Synopses & Reviews
From a hidden enclave in the maze of Tehran, an Iranian scientist who calls himself 'Dr. Ali' sends an encrypted message to the CIA. It falls to Harry Pappas to decide if it"s for real. Dr. Ali sends more secrets of the Iranian bomb program to the agency, then panics. He"s being followed, but he doesn"t know who"s onto him, and neither does Pappas. The White House is no help'"they"re looking for a pretext to attack Tehran.
To get his agent out, Pappas turns to a secret British spy team known as 'The Increment,' whose operatives carry the modern version of the double-O 'license to kill.' But the real story here is infinitely more complicated than he understands, and to get to the bottom of it he must betray his own country.
The Incrementis The Spy Who Came In from the Coldset in Iran, with a dose of Graham Greene"s The Human Factorto highlight the subtleties of betrayal.
"A page-turner of the highest order." Publishers Weekly
"Starred Review: A meticulously crafted, tightly woven tale. . . . A thinking person's thriller." Kirkus Reviews
"In a world where so much spy fiction is junk, it's refreshing to come across a book that enlightens as well as entertains." Washington Times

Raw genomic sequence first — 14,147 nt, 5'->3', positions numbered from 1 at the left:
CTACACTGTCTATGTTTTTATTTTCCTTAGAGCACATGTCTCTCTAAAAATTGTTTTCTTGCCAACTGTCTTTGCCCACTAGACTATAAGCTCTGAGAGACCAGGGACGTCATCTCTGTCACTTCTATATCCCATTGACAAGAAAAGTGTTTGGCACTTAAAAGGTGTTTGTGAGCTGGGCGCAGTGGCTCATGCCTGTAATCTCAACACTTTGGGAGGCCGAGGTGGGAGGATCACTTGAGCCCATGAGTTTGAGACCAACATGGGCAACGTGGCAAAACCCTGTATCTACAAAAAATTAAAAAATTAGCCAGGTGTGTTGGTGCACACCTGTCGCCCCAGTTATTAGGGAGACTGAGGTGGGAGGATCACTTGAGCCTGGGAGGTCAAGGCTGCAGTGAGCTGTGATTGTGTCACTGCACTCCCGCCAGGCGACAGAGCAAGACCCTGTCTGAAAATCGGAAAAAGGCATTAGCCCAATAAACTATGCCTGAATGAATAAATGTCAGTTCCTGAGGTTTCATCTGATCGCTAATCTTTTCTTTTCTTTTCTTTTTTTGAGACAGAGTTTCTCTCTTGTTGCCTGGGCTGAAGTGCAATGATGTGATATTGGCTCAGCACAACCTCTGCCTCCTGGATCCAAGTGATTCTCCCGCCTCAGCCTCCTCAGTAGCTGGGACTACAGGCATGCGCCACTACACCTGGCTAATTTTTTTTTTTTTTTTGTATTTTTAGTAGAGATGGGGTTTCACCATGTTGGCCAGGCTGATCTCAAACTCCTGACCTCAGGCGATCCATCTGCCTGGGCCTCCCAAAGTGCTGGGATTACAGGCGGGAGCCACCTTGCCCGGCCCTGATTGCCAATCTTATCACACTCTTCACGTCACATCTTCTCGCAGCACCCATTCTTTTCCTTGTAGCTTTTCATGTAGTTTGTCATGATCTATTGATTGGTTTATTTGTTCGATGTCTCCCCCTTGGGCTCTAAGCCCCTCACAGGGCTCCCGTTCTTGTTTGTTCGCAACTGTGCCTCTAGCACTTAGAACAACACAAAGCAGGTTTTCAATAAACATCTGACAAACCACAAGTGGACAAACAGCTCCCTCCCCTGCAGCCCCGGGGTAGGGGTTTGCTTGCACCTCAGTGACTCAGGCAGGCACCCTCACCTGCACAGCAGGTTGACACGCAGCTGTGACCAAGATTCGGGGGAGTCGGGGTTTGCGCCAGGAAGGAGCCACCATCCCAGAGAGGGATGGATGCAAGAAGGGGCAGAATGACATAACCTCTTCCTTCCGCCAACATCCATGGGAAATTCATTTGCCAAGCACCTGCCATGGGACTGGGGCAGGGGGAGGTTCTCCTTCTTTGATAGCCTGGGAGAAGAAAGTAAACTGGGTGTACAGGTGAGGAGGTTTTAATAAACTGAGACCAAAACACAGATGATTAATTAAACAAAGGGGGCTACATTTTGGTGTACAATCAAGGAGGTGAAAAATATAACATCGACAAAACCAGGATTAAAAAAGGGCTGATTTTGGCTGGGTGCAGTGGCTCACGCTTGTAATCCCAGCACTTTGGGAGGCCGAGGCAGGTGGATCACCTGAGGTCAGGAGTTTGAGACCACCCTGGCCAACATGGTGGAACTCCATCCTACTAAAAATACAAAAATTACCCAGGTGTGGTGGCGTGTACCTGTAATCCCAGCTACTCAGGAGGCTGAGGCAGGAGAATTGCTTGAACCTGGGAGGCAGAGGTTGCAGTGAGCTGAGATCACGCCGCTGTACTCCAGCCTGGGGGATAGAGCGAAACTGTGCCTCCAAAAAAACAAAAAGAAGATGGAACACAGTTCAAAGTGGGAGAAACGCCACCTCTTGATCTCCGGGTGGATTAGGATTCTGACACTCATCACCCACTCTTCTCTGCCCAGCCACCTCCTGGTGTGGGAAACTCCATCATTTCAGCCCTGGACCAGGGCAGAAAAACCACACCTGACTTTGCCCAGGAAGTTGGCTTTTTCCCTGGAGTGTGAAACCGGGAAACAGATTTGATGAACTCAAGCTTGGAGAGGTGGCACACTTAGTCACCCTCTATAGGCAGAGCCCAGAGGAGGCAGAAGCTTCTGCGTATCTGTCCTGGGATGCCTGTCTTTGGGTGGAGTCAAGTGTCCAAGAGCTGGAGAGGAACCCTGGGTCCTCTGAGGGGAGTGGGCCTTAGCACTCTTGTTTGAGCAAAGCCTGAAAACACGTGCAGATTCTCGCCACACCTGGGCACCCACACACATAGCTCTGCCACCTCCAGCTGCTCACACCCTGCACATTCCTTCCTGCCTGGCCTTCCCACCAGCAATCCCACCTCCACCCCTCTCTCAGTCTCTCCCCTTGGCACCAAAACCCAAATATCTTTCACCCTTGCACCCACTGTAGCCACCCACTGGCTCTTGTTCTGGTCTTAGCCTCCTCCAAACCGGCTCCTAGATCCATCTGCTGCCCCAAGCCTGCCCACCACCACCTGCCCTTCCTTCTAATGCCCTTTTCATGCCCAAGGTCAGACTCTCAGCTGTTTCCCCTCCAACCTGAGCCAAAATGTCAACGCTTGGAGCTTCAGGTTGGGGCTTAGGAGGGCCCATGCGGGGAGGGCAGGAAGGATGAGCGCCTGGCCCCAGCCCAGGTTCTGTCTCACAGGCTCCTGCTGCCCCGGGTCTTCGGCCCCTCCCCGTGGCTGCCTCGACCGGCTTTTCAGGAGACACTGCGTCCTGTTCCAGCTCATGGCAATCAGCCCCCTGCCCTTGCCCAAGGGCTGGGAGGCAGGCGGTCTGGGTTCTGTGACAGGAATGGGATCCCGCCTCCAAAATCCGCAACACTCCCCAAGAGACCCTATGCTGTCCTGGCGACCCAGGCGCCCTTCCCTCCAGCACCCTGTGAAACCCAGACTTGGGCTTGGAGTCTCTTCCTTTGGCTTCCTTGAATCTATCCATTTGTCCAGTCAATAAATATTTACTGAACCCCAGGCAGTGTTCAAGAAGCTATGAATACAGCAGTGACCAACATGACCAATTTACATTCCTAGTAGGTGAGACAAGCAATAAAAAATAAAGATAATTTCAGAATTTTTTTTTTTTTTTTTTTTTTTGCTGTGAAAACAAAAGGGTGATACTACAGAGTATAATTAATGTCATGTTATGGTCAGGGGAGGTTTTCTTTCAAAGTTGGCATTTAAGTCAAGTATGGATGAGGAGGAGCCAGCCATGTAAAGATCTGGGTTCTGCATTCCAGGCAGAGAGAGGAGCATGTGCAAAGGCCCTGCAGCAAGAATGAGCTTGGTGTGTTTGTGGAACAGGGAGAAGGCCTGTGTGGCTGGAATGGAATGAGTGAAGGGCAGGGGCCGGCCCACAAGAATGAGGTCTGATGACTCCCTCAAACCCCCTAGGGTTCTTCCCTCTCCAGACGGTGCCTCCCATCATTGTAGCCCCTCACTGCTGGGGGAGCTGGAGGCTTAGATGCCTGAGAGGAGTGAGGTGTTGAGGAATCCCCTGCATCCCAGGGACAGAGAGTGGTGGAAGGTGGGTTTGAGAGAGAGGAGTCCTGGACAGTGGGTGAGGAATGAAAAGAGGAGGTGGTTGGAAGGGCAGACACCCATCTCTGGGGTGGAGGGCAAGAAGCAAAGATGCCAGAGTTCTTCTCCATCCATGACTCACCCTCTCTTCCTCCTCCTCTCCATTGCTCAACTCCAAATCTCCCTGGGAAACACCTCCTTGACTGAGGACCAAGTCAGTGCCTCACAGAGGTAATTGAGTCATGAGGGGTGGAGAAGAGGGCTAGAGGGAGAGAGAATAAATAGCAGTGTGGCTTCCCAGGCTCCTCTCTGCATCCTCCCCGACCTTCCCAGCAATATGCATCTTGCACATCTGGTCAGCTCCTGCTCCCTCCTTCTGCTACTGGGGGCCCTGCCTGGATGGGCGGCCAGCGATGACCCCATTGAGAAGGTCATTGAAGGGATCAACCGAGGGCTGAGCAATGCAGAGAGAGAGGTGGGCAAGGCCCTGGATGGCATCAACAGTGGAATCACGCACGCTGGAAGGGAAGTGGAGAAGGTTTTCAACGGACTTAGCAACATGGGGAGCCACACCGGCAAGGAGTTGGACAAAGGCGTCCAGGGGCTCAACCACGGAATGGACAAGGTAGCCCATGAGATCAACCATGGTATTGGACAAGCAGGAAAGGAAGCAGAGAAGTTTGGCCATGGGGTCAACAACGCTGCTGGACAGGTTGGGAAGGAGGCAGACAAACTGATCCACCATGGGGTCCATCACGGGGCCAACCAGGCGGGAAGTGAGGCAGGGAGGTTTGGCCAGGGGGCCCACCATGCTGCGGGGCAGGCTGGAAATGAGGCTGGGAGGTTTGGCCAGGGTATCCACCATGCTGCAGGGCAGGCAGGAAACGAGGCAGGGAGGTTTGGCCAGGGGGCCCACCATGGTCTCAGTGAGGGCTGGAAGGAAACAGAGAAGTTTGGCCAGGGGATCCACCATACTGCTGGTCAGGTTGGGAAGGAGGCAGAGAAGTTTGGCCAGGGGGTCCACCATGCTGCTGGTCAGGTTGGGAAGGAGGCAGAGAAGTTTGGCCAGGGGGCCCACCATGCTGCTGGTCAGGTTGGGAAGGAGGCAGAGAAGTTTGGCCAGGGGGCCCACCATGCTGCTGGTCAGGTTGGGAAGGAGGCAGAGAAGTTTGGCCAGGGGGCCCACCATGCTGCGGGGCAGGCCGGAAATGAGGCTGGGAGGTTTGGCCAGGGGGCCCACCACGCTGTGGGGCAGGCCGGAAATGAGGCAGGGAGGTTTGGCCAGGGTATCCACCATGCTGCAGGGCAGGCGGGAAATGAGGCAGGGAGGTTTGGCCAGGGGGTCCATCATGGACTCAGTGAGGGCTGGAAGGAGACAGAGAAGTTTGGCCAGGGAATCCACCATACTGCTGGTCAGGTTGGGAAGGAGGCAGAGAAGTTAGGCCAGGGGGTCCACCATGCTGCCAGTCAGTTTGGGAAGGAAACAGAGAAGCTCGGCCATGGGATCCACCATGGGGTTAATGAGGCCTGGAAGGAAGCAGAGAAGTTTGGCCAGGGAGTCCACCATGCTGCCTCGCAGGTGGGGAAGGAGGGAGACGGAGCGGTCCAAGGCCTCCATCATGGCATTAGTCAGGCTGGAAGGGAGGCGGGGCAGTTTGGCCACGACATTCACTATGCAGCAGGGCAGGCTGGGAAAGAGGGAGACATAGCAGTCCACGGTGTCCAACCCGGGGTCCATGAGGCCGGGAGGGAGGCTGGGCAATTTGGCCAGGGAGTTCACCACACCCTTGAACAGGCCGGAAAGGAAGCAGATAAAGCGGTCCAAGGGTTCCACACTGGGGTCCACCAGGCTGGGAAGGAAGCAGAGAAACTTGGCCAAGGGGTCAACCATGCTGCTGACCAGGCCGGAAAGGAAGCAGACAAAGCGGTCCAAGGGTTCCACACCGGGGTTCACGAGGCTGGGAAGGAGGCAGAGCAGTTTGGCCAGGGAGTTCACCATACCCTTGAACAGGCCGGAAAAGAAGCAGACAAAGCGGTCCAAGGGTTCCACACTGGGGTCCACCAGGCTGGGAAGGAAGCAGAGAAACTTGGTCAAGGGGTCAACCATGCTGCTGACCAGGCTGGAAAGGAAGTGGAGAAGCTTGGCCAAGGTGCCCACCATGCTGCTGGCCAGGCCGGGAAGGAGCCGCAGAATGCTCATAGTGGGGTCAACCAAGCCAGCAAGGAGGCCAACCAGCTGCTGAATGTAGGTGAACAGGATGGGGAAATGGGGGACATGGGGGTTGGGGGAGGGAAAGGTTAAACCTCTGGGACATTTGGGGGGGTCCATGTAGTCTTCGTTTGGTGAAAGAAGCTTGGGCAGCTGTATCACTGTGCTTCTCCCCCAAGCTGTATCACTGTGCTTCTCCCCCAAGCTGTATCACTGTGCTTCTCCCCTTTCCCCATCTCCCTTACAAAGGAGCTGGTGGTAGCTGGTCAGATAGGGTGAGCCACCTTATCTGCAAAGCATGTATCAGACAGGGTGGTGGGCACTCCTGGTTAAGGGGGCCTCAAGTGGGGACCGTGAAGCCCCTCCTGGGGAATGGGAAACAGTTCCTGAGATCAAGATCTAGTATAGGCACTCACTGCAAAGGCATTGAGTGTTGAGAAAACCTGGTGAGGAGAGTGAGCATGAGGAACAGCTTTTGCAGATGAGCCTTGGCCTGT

Harry Pappas, chief of the CIA's Persia House, receives an encrypted message from a scientist in Tehran. But soon the source of secrets from the Iranian bomb program dries up: the scientist panics; he's being followed, but he doesn't know who's on to him, and neither does Harry. To get his agent out, Harry turns to a secret British spy team known as "The Increment," whose operatives carry the modern version of the double-O "license to kill." But the real story is infinitely more complicated than Harry understands, and to get to the bottom of it he must betray his own country.
The bestseller: "A remarkably timely and pulse-quickening tale of deception, divided loyalty, and moral haziness."--
'The New York Times
bestseller: \'A remarkably timely and pulse-quickening tale of deception, divided loyalty, and moral haziness.\"Raleigh News & Observer
By the author of the best-selling Body of Lies, a novel that takes the reader inside the most volatile secret of the twenty-first century: the Iranian nuclear program.
About the Author
David Ignatius, best-selling author and prize-winning columnist for the Washington Post, has been covering the Middle East and the CIA for more than twenty-five years. He lives in Washington, DC.